Pixel Envy

Written by Nick Heer.

The Early Build of iOS 14 That’s Floating Around Was Likely Extracted From a Stolen Development iPhone

Remember when, a few months ago, MacRumors and 9to5Mac independently dropped a whole bunch of iOS 14 details without disclosing a source beyond “leaked code”? Even for a necessarily discreet acknowledgement, that barely counts as explaining how much of the OS had leaked and why either publication believed the code to be genuine.

A new report today from Lorenzo Franceschi-Bicchierai of Vice helps answer those questions:

Motherboard has not been able to independently verify exactly how it leaked, but five sources in the jailbreaking community familiar with the leak told us they think that someone obtained a development iPhone 11 running a version of iOS 14 dated December 2019, which was made to be used only by Apple developers. According to those sources, someone purchased it from vendors in China for thousands of dollars, and then extracted the iOS 14 internal build and distributed it in the iPhone jailbreaking and hacking community.


Leaked Apple code, documentation, and hardware is often traded on Twitter using a hashtag called #AppleInternals. The people trading or selling this information are often pseudonymous, but have proven time and time again to have legitimate Apple information or hardware. This particular version of iOS 14 has been traded on Twitter but also among networks of jailbreakers and security researchers. Two security researchers told Motherboard they have (and are probing) iOS 14, and two said they heard it was being offered but were staying away from it, fearing repercussions from Apple.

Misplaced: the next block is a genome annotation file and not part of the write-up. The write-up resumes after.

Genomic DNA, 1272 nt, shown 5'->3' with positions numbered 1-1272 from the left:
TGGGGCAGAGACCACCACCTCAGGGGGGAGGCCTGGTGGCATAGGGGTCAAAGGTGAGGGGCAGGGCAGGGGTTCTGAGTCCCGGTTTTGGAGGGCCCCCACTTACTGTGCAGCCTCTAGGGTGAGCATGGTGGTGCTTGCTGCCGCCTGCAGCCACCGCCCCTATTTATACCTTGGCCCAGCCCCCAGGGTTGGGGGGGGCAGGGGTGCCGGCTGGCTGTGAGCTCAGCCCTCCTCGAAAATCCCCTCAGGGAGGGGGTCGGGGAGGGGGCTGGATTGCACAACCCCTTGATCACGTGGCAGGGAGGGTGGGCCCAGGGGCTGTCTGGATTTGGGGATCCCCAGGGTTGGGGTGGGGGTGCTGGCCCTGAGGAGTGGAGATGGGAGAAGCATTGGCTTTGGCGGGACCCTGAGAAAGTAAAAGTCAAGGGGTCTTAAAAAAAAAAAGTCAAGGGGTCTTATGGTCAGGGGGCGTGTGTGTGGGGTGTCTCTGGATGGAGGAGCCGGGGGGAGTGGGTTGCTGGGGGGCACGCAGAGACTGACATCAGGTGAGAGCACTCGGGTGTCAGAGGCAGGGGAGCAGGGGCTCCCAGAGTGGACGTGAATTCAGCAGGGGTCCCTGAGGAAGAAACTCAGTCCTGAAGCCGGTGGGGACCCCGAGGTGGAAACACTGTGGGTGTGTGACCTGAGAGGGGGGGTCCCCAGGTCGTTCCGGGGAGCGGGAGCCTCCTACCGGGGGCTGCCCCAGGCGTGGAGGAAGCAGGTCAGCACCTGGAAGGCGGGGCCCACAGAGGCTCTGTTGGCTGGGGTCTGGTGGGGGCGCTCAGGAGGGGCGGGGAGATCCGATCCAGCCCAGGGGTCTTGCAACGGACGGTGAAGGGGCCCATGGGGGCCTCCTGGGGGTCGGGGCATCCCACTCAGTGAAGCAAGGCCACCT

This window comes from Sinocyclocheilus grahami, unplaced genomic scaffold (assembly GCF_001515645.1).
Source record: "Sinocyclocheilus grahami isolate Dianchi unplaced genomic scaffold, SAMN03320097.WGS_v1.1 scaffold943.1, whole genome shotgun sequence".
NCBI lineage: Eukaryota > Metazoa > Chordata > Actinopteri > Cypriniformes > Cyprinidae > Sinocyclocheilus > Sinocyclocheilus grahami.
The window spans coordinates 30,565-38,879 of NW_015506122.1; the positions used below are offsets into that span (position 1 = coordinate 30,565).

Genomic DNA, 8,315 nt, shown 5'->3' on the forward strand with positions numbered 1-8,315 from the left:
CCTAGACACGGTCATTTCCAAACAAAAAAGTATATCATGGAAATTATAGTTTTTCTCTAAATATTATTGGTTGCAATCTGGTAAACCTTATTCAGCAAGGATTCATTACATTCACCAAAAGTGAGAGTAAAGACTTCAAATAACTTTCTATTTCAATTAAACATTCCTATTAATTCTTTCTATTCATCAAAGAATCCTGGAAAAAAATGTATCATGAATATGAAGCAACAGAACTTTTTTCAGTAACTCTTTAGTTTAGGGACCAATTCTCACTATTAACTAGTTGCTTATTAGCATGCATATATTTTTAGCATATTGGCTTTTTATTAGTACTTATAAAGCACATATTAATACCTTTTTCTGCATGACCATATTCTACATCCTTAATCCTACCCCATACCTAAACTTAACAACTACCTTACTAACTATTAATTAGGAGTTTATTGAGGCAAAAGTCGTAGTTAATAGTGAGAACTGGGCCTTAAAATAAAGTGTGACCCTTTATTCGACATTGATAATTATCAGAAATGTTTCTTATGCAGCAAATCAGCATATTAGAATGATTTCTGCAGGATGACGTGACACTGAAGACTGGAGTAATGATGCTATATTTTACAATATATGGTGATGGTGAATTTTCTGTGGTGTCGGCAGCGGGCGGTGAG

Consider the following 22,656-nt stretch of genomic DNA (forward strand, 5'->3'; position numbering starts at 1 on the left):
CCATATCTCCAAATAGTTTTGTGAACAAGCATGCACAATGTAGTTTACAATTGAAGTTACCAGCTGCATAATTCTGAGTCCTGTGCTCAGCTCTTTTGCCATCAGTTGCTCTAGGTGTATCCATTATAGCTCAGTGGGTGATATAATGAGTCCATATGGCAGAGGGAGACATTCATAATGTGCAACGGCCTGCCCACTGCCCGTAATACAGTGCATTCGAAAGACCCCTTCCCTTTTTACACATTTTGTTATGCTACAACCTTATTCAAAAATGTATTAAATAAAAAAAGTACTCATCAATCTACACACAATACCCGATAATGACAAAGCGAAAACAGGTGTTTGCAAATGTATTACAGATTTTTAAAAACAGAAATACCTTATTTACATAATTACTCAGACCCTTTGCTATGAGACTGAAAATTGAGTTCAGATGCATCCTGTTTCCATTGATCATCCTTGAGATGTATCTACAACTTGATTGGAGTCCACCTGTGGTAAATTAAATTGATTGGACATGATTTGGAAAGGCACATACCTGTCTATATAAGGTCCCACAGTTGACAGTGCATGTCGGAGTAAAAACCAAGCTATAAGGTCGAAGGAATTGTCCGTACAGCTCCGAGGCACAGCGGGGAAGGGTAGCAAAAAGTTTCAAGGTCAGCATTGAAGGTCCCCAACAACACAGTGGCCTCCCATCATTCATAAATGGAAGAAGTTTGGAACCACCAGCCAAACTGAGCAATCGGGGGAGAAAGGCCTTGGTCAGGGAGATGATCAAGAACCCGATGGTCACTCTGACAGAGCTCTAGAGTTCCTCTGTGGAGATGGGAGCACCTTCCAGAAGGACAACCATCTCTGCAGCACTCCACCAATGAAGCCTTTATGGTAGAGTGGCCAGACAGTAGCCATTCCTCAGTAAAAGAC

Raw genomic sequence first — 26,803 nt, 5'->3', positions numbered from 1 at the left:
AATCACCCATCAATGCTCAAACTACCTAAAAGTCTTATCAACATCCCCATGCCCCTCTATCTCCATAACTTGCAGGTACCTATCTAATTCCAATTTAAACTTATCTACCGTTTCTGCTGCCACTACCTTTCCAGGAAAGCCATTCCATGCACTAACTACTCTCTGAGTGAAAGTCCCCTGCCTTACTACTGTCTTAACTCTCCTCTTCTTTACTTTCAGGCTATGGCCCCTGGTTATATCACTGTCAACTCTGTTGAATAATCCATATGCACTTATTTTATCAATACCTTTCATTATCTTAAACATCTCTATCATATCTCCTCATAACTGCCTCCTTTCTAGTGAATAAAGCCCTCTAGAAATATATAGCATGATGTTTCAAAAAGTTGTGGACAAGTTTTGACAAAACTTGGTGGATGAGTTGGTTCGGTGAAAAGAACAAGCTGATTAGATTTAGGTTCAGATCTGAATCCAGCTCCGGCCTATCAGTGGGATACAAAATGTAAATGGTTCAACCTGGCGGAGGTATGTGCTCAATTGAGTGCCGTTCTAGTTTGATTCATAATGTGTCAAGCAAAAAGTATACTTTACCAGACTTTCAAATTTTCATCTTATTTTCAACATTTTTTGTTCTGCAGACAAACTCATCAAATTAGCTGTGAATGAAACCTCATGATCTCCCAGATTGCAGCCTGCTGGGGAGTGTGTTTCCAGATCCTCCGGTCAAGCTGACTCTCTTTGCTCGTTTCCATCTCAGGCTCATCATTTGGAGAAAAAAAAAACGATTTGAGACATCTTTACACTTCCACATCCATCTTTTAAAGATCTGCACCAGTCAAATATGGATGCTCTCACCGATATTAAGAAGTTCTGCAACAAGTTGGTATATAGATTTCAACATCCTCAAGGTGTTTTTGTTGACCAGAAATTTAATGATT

For what it’s worth, the hashtag is #AppleInternal, not #AppleInternals. Also, I don’t think it’s a big shock that Apple is not too thrilled that a stolen copy of a very early build of iOS 14 is being shared publicly and probed by unauthorized people. It’s one thing for a public or semi-public copy to be explored for vulnerabilities; it is entirely another to be researching an unfinished build intended solely for internal use.

Last year, a Motherboard investigation revealed the existence of a gray market where smugglers steal early prototypes, or “dev-fused” iPhones from factories in China and then sell them to security researchers and collectors around the world. In the past, Apple has gone after leakers and even a Gizmodo journalist, who found a prototype of an iPhone 4 in a San Francisco bar. It’s unclear what the company will do about this incident, but some in the industry are expecting the worst.

This whole article paints Apple as unreasonably protective of its confidential property, verging on vindictive. This paragraph, specifically, ties the purchase of the unreleased build of iOS 14 to the Gizmodo iPhone 4 case, implying that Apple will, I guess, exact revenge upon MacRumors and 9to5Mac reporters who wrote about the code they obtained.

But the angle of this article depends on how the Gizmodo case is described — and, here, it is reported inaccurately. A Gizmodo journalist did not find a prototype. Gizmodo bought the prototype for $5,000 after being contacted by the guy who stole it from an Apple engineer’s bag. Is it such a surprise that a company — any company — does not take kindly to having its stolen goods trafficked?

I would be surprised and dismayed if Apple attempted to search or press charges against the reporters writing about the iOS 14 builds that were leaked to them. I do not think it is outrageous for Apple to go after whatever source bought the stolen iPhone that contained the code, nor do I think it was wrong when the police investigated Gizmodo’s purchase of a stolen prototype. Those are vastly different things from both a reporter’s ethical perspective, as well as a more obvious legal perspective.